In today’s episode of Whiteboard Friday, Tom Capper walks you through a problem many SEOs have faced: cannibalization. What is it, how do you identify it, and how can you fix it? Watch to find out!
Happy Friday, Moz fans, and today we’re going to be talking about cannibalization, which here in the UK we spell like this: cannibalisation. With that out of the way, what do we mean by cannibalization?
What is cannibalization?
So this is basically where one site has two competing URLs and performs, we suspect, less well because of it. So maybe we think the site is splitting its equity between its two different URLs, or maybe Google is getting confused about which one to show. Or maybe Google considers it a duplicate content problem or something like that. One way or another, the site does less well as a result of having two URLs.
So I’ve got this imaginary SERP here as an example. So imagine that Moz is trying to rank for the keyword “burgers.” Just imagine that Moz has decided to take a wild tangent in its business model and we’re going to try and rank for “burgers” now.
So in position one here, we’ve got Inferior Bergz, and we would hope to outrank these people really, but for some reason we’re not doing. Then in position two, we’ve got Moz’s Buy Burgers page on the moz.com/shop subdirectory, which obviously doesn’t exist, but this is a hypothetical. This is a commercial landing page where you can go and purchase a burger.
Then in position three, we’ve got this Best Burgers page on the Moz blog. It’s more informational. It’s telling you what are the attributes to a good burger, how can you identify a good burger, where should you go to acquire a good burger, all this kind of more neutral editorial information.
So we hypothesize in this situation that maybe if Moz only had one page going for this keyword, maybe it could actually supplant the top spot. If we think that’s the case, then we would probably talk about this as cannibalization.
However, the alternative hypothesis is, well, actually there could be two intents here. It might be that Google wishes to show a commercial page and an informational page on this SERP, and it so happens that the second best commercial page is Moz’s and the best informational page is also Moz’s. We’ve heard Google talk in recent years or representatives of Google talk in recent years about having positions on search results that are sort of reserved for certain kinds of results, that might be reserved for an informational result or something like that. So this doesn’t necessarily mean there’s cannibalization. So we’re going to talk a little bit later on about how we might sort of disambiguate a situation like this.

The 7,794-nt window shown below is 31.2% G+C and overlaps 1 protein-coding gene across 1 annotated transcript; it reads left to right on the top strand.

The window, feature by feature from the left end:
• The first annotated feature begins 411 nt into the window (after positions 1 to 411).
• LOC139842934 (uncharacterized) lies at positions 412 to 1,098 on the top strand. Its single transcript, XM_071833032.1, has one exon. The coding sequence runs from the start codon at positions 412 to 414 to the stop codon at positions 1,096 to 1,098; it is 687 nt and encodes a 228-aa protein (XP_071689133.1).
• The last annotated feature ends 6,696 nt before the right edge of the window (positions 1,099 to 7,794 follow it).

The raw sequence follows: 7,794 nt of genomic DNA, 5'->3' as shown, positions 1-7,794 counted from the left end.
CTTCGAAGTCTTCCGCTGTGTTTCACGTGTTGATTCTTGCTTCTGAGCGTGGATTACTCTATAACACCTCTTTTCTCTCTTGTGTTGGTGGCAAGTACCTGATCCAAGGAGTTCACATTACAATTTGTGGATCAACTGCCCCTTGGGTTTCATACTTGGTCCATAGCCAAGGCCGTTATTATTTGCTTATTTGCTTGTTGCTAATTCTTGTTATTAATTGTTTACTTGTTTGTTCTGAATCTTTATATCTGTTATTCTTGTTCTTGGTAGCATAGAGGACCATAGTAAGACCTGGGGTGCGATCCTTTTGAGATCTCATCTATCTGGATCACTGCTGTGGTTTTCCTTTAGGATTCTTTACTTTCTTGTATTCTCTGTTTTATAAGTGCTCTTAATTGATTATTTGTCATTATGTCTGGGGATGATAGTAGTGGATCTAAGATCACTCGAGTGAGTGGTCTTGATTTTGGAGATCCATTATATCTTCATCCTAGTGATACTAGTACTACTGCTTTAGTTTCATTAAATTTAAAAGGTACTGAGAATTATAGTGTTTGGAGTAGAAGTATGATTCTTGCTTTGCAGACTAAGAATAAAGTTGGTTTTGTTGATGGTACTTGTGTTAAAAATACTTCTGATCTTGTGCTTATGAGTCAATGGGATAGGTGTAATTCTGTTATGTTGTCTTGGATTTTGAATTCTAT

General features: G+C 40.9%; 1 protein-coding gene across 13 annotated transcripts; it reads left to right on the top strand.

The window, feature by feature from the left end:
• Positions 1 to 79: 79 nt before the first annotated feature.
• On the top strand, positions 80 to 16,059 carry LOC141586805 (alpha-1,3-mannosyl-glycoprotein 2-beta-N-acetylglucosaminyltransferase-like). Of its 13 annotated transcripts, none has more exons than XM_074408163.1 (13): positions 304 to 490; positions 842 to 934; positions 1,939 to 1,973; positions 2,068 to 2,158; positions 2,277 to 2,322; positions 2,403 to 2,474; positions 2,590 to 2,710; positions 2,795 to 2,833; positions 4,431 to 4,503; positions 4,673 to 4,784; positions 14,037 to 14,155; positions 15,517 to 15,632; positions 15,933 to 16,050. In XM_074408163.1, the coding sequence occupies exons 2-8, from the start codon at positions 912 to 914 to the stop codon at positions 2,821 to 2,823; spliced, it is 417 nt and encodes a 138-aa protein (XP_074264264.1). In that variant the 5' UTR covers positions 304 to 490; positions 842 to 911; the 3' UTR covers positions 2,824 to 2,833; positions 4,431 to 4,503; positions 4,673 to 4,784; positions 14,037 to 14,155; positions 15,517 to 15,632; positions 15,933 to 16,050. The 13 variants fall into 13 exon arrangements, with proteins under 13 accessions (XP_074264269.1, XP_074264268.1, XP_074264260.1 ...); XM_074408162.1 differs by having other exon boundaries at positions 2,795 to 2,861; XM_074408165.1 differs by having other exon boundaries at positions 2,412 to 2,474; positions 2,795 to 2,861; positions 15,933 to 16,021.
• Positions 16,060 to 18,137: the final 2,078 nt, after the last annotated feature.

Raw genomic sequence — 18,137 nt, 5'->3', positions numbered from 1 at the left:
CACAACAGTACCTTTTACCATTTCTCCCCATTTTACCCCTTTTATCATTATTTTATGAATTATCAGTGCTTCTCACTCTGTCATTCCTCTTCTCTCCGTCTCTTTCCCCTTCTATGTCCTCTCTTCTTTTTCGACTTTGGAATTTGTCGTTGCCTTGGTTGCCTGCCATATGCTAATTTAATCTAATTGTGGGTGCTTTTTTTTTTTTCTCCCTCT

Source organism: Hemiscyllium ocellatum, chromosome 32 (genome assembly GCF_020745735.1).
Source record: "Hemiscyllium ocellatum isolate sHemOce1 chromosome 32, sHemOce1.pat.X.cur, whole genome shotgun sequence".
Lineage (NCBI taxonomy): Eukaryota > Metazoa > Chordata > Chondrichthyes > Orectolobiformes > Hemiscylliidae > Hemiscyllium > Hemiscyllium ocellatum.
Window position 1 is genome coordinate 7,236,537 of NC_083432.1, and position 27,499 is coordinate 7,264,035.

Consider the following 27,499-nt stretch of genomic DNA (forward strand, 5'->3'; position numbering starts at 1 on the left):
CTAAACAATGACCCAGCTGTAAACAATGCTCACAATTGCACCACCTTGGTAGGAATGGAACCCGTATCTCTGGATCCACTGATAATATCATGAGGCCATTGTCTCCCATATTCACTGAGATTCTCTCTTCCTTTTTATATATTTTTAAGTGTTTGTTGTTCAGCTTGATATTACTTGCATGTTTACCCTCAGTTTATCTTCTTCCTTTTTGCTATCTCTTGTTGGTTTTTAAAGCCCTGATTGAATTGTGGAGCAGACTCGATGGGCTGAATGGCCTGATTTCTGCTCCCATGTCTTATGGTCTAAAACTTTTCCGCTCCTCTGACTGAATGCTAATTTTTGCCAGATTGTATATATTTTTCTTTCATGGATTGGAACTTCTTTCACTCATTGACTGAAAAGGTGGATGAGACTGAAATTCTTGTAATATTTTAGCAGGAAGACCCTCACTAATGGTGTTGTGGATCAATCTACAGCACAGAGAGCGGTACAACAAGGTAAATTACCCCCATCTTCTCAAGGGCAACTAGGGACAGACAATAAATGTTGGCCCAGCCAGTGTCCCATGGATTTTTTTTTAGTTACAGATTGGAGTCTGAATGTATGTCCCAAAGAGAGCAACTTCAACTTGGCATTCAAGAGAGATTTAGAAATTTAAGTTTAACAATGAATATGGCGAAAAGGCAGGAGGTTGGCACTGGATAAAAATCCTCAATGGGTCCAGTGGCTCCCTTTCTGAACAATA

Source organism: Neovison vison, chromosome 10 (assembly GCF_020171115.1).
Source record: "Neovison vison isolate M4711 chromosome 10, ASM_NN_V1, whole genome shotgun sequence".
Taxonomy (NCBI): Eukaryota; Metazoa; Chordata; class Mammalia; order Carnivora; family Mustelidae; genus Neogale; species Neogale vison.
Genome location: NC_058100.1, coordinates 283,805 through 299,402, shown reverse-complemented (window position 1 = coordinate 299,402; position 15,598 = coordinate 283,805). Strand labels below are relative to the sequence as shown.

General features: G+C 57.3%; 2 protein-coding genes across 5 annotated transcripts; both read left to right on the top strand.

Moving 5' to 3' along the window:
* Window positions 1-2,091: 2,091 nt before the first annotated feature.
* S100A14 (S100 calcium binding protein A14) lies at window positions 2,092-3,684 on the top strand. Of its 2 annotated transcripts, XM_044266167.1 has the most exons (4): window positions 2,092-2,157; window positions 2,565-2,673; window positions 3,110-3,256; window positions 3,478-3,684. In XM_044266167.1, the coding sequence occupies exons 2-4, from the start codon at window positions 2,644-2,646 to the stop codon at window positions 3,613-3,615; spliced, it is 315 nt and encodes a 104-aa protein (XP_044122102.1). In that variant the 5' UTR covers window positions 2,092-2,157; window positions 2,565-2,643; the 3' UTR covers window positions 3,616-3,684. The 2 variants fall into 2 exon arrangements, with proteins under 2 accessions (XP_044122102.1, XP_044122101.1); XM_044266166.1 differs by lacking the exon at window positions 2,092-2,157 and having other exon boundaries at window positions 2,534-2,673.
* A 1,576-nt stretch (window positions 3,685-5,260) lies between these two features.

First, though, let’s talk about the classic case. So the classic, really clear-cut, really obvious case of cannibalization is where you see a graph like this one.
So this is the kind of graph you would see a lot of rank tracking software. You can see time and the days of the week going along the bottom axis. Then we’ve got rank, and we obviously want to be as high as possible and close to position one.
Then we see the two URLS, which are color-coded, and are green and red here. When one of them ranks, the other just falls away to oblivion, isn’t even in the top 100. There’s only ever one appearing at the same time, and they sort of supplant each other in the SERP. When we see this kind of behavior, we can be pretty confident that what we’re seeing is some kind of cannibalization.
Sometimes it’s less obvious though. So a good example that I found recently is if, or at least in my case, if I Google search Naples, as in the place name, I see Wikipedia ranking first and second. The Wikipedia page ranking first was about Naples, Italy, and the Wikipedia page at second was about Naples, Florida.
Now I do not think that Wikipedia is cannibalizing itself in that situation. I think that they just happen to have… Google had decided that this SERP is ambiguous and that this keyword “Naples” requires multiple intents to be served, and Wikipedia happens to be the best page for two of those intents.